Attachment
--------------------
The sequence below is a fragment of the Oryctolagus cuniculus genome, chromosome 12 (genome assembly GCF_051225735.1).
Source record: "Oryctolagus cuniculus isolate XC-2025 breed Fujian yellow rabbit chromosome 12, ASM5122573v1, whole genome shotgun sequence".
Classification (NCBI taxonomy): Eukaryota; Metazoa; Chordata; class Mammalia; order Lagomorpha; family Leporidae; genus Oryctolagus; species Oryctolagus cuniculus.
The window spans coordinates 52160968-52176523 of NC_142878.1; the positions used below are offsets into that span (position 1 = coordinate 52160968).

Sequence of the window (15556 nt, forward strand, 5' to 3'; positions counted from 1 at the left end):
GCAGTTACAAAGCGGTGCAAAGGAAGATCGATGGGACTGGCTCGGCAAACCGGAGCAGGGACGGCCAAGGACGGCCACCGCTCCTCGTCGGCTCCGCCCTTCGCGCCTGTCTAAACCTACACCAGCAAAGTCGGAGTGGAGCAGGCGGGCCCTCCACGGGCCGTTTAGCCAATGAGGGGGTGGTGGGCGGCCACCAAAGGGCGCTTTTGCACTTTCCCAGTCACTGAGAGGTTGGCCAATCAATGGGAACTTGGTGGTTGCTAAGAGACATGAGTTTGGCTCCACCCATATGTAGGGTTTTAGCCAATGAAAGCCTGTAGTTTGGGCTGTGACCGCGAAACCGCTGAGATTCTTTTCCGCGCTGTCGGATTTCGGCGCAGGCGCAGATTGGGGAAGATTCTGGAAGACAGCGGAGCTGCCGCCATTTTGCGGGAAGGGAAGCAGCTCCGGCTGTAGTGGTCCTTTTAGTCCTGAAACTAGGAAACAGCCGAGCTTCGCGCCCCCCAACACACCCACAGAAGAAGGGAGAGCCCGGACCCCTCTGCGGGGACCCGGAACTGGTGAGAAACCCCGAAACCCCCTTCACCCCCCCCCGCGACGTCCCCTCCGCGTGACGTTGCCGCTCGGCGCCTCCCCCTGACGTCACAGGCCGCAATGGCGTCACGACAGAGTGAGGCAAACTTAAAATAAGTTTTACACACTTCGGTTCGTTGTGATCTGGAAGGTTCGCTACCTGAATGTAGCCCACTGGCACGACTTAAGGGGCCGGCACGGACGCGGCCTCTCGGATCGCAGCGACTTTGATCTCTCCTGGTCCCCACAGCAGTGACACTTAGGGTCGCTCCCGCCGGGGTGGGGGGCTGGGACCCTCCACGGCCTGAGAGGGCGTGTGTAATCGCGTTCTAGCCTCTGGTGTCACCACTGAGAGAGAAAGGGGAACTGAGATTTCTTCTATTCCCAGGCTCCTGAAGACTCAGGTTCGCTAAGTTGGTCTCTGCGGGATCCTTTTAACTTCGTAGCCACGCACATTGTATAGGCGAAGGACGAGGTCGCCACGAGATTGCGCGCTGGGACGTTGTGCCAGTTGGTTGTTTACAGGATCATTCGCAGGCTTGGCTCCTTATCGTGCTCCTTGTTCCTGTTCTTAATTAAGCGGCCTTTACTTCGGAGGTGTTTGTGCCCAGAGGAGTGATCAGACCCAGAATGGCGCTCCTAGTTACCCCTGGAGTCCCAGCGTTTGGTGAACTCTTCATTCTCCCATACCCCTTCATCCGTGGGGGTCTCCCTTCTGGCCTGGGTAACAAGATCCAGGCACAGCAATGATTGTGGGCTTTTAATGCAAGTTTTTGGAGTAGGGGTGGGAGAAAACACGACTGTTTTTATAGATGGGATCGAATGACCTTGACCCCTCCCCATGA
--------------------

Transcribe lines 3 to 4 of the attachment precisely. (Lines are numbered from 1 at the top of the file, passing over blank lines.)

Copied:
Classification (NCBI taxonomy): Eukaryota; Metazoa; Chordata; class Mammalia; order Lagomorpha; family Leporidae; genus Oryctolagus; species Oryctolagus cuniculus.
The window spans coordinates 52160968-52176523 of NC_142878.1; the positions used below are offsets into that span (position 1 = coordinate 52160968).